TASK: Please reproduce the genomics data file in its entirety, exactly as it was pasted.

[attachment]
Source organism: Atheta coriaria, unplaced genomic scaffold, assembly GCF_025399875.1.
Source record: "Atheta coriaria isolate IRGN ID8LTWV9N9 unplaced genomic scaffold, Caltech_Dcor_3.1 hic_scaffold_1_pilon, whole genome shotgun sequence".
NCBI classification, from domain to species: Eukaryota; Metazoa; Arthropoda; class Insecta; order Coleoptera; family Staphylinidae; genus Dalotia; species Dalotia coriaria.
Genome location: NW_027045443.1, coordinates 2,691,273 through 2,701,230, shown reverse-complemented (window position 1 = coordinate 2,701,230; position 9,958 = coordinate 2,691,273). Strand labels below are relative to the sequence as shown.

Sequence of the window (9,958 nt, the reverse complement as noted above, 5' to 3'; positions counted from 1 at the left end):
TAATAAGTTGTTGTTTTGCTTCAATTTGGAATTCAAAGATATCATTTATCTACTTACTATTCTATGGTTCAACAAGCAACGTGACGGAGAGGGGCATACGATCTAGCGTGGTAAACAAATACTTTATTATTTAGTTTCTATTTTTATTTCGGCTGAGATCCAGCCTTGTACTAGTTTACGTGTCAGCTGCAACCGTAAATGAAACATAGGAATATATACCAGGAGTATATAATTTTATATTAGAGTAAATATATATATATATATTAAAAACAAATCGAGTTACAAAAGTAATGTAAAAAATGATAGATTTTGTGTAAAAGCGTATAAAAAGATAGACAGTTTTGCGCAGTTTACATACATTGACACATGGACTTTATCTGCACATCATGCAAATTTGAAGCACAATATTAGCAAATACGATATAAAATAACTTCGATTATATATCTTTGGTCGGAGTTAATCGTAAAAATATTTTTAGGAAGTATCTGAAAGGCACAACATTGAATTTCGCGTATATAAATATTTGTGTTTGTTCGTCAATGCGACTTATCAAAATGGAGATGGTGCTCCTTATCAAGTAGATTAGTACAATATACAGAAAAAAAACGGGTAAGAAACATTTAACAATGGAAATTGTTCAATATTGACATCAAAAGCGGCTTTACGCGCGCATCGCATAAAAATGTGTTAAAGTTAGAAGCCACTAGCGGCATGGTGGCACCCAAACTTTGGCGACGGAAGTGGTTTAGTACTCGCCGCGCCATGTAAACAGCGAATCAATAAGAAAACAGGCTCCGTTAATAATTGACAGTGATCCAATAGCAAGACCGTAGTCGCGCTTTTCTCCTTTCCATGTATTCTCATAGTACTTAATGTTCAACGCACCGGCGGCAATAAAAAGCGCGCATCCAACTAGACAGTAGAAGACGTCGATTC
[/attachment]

Source organism: Atheta coriaria, unplaced genomic scaffold, assembly GCF_025399875.1.
Source record: "Atheta coriaria isolate IRGN ID8LTWV9N9 unplaced genomic scaffold, Caltech_Dcor_3.1 hic_scaffold_1_pilon, whole genome shotgun sequence".
NCBI classification, from domain to species: Eukaryota; Metazoa; Arthropoda; class Insecta; order Coleoptera; family Staphylinidae; genus Dalotia; species Dalotia coriaria.
Genome location: NW_027045443.1, coordinates 2,691,273 through 2,701,230, shown reverse-complemented (window position 1 = coordinate 2,701,230; position 9,958 = coordinate 2,691,273). Strand labels below are relative to the sequence as shown.

Sequence of the window (9,958 nt, the reverse complement as noted above, 5' to 3'; positions counted from 1 at the left end):
TAATAAGTTGTTGTTTTGCTTCAATTTGGAATTCAAAGATATCATTTATCTACTTACTATTCTATGGTTCAACAAGCAACGTGACGGAGAGGGGCATACGATCTAGCGTGGTAAACAAATACTTTATTATTTAGTTTCTATTTTTATTTCGGCTGAGATCCAGCCTTGTACTAGTTTACGTGTCAGCTGCAACCGTAAATGAAACATAGGAATATATACCAGGAGTATATAATTTTATATTAGAGTAAATATATATATATATATTAAAAACAAATCGAGTTACAAAAGTAATGTAAAAAATGATAGATTTTGTGTAAAAGCGTATAAAAAGATAGACAGTTTTGCGCAGTTTACATACATTGACACATGGACTTTATCTGCACATCATGCAAATTTGAAGCACAATATTAGCAAATACGATATAAAATAACTTCGATTATATATCTTTGGTCGGAGTTAATCGTAAAAATATTTTTAGGAAGTATCTGAAAGGCACAACATTGAATTTCGCGTATATAAATATTTGTGTTTGTTCGTCAATGCGACTTATCAAAATGGAGATGGTGCTCCTTATCAAGTAGATTAGTACAATATACAGAAAAAAAACGGGTAAGAAACATTTAACAATGGAAATTGTTCAATATTGACATCAAAAGCGGCTTTACGCGCGCATCGCATAAAAATGTGTTAAAGTTAGAAGCCACTAGCGGCATGGTGGCACCCAAACTTTGGCGACGGAAGTGGTTTAGTACTCGCCGCGCCATGTAAACAGCGAATCAATAAGAAAACAGGCTCCGTTAATAATTGACAGTGATCCAATAGCAAGACCGTAGTCGCGCTTTTCTCCTTTCCATGTATTCTCATAGTACTTAATGTTCAACGCACCGGCGGCAATAAAAAGCGCGCATCCAACTAGACAGTAGAAGACGTCGATTC